BANGOR, Maine — Eastern Maine Community College is launching a new program, the Summer Success Academy, for incoming first-year students. The two-week program is intended to help students develop math, writing and college-readiness skills through hands-on activities.
“We’re finding that a large percentage of students are coming to college underprepared,” said Liz Russell, dean of student success. “Our goal is to give them a chance to jump-start their college experience.”
Funded by the Maine Community College System, the Summer Success Academy is one of a handful of pilot programs in the state aimed at improving student success rates. It is free of charge for incoming first-year students at EMCC.
The curriculum is comprised of hands-on writing and math instruction, first-year experience courses and team challenges. Students also will participate in activities throughout the Bangor community, including a scavenger hunt downtown and visits to the Mount Hope Cemetery and Penobscot Theatre. These outings have math and writing exercises embedded within them.
Students in the Summer Success Academy will receive credit for FYE100, EMCC’s required first-year experience course, upon completion. They also will have the opportunity to meet students, faculty and staff, and to improve math and writing skills sufficiently to bypass developmental coursework and begin core technology classes earlier.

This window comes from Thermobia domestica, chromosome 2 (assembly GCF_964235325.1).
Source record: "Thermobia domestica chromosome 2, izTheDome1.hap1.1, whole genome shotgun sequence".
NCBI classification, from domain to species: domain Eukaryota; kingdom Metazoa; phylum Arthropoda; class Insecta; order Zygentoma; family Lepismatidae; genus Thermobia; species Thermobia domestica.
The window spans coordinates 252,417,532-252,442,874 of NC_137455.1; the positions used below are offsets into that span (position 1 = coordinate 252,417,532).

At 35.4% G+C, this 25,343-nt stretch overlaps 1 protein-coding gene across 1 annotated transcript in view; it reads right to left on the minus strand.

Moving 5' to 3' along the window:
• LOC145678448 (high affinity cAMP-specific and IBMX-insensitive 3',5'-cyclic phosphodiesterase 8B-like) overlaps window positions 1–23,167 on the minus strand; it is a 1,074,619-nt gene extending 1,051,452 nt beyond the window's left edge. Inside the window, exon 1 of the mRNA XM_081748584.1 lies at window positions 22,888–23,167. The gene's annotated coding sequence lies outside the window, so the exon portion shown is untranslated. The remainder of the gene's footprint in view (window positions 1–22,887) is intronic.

“Right now, 62 percent of our incoming students are required to take developmental mathematics, and 48 percent are required to take developmental English,” said Russell. “We want students to be able to jump right into their 100-level courses.”
Thirty-two students have already moved into the EMCC dormitories for the Residential Academy, which began June 15, and applications are still being accepted for the Commuter Academy, which begins July 14.
The Residential Academy is academically and socially intensive. Activities are scheduled all day, every day, including weekends, for the duration of the two-week program.
“The residential program provides students with an opportunity to adjust to residence hall life and to explore all that Bangor has to offer,” said Russell.
The Commuter Academy is a more traditional program, with three days of scheduled instructional time each week. It includes fewer community and social engagement activities but places an equally intensive focus on academics.
“We’re doing a lot of data collection with regard to this program to make sure it’s effective,” said Russell, “and if it is, we plan to scale it up and get more students involved in the future.”